The pronunciation of [三日]{みっか} and [六日]{むいか}, the 3rd and 6th days of the month, are very similar, as are [四日]{よっか} and [八日]{ようか}, the 4th and 8th days of the month. Is there any inherent significance to that? That is, was there historically any etymological process like infixing a glottal stop (or the historical predecessor of っ) or ablaut to derive the name of the 2n-th day of the month from the n-th day? I'm thinking about something like the etymology of 'eleven' and 'twelve' in English, which came from longer words that were approximately 'one left' and 'two left'. I haven't run across any productive process for doubling numbers in other languages, though (especially small ones); is this just a coincidence or convergent evolution?

  • It may well be that if such similarities aren't due to coincidence, whatever process created them happened so long ago that they're as good as coincidence as far as we can tell.
    – Sjiveru
    Jul 15, 2016 at 23:27

1 Answer 1


Here is how people counted numbers up to ten in archaic Japanese:

number    n-th day         (modern Japanese)
--------  ---------------  -----------------
ひとつ    ひとひ/ついたち  ついたち
ふたつ    ふつか           ふつか
みつ      みか             みっか
よつ      よか/ようか      よっか
いつつ    いつか           いつか
むつ      むゆか           むいか
ななつ    なぬか           なのか
やつ      やうか           ようか
ここのつ  ここぬか         ここのか
とを      とをか           とおか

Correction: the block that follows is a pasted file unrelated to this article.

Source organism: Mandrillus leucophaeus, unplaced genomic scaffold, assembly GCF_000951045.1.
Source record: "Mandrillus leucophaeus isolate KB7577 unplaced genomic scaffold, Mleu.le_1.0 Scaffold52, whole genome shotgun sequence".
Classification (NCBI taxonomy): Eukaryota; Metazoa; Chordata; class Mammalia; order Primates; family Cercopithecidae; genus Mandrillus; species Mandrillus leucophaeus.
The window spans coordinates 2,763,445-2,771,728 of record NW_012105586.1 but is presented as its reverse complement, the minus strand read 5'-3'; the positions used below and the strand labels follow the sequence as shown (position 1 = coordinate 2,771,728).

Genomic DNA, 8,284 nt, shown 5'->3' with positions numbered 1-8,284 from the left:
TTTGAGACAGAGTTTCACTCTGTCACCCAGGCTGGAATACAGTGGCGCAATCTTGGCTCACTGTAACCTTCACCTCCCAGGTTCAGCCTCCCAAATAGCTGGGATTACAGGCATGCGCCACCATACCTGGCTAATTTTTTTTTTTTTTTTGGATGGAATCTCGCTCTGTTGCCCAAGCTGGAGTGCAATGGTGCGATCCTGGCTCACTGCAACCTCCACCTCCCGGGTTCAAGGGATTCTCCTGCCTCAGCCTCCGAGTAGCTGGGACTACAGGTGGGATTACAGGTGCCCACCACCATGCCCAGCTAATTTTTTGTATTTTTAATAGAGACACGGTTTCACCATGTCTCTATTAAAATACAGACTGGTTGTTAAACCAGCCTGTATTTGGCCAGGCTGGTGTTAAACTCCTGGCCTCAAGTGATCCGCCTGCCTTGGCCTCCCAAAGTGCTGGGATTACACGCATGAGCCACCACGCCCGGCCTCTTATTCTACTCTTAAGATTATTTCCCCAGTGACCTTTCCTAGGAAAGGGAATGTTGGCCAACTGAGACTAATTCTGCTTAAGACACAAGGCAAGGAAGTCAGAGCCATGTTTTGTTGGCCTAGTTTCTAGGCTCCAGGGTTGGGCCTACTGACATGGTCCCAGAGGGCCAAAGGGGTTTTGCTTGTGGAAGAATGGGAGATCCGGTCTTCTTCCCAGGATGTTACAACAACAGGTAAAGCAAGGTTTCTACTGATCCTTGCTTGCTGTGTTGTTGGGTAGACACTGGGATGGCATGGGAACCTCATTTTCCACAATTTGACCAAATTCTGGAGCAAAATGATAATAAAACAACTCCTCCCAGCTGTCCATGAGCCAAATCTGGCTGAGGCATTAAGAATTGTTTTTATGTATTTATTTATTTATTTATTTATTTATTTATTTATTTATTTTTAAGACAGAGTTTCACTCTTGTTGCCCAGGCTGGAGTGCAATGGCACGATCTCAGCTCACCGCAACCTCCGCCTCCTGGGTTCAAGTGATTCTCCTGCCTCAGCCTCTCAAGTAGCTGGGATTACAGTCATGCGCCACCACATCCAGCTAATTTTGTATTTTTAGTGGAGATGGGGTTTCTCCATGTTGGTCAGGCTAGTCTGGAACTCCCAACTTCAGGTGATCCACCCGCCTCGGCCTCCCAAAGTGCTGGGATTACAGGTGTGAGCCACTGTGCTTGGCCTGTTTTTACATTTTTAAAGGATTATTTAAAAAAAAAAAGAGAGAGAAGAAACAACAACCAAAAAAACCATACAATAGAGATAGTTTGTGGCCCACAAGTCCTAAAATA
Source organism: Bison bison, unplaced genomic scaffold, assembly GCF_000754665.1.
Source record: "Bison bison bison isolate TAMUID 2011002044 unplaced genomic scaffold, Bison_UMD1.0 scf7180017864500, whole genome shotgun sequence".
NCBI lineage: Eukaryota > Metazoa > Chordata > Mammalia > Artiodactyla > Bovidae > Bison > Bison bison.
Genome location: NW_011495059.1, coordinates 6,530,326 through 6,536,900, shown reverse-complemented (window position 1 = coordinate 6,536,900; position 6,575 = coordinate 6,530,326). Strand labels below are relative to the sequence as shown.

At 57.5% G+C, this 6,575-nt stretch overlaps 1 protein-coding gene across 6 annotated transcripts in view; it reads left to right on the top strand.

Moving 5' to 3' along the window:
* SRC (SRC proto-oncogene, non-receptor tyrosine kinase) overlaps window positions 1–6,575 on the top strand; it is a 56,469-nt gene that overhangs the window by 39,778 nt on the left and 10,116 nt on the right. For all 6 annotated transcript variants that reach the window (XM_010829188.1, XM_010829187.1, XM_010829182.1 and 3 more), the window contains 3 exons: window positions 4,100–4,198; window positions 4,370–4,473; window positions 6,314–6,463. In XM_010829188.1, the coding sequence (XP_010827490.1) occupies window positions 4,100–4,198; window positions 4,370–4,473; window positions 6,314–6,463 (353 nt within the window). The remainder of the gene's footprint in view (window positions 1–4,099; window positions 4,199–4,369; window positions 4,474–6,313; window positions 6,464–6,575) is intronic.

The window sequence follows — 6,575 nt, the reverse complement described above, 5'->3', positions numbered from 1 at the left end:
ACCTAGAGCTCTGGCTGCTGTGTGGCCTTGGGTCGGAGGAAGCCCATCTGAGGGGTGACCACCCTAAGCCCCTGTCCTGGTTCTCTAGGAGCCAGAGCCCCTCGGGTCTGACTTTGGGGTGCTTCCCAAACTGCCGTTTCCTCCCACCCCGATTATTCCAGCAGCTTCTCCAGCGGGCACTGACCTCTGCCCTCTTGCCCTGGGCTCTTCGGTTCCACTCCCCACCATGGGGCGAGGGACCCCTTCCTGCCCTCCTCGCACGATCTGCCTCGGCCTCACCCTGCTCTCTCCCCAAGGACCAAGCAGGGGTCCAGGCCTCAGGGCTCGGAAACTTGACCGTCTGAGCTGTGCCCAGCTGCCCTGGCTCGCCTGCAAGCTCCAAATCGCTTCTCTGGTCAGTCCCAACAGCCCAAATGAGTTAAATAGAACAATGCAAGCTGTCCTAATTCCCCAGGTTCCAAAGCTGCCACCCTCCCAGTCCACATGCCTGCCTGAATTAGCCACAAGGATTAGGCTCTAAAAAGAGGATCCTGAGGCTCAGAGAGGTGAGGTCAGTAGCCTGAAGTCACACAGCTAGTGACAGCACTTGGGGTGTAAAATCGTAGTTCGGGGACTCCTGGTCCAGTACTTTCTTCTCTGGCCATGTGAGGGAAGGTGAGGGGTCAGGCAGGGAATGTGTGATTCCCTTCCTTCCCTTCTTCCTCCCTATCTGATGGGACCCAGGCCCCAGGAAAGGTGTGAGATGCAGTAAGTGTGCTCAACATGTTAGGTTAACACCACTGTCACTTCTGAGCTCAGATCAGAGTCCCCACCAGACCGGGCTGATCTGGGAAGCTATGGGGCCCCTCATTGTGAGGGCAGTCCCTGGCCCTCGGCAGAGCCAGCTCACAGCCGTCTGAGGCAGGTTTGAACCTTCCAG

So these day names except for 1日 were directly derived from number + か, although they underwent some sound changes. Notably, many vowels before か were turned to "u" (eg, futatsu → futuka, nanatsu → nanuka, kokonotsu → kokonuka). In addition, many やう sounds were later changed to よう (eg きゃう(京) → きょう, やうやう(漸う) → ようよう), and that's probably why the sound of 8日 became even closer to that of 4日.

Ultimately, your question is about simple numbers. Are there any relationships between みつ (3) vs むつ (6), and よつ (4) vs やつ (8)? Actually, some people suspect that they are etymologically related, because むつ can be considered as "double みつ", and やつ as "double よつ". According to 『和力: 日本を象る』:


This seems to be only a hypothesis. These numbers have been used since long before Japanese people learned how to write characters. It must be very difficult to make a definitive conclusion.

Finally, please note that よっか and ようか sound very different to the ears of native Japanese speaker today. Speech recognition software like Siri is often bad at distinguishing these, but the chance of misunderstanding in human-to-human conversations is reasonably low.

  • Great, thanks for your very informative answer. As for the last paragraph, I think よっか and ようか sound quite different even to people who don't speak Japanese. (As a native English speaker who's only been studying Japanese for about a year and a half, distinguishing, say, よっか from よか isn't difficult; distinguishing ようか from よか is a little bit harder but something one gets used to listening for (if not quite producing consistently) quickly.) English doesn't have phonemically contrasting length, but I don't think it's difficult for English speakers to at least recognize it with pratice.
    – anomaly
    Jul 16, 2016 at 15:04
  • Relationship between ひと and ふた has the same structure too.
    – user4092
    Jul 17, 2016 at 6:34

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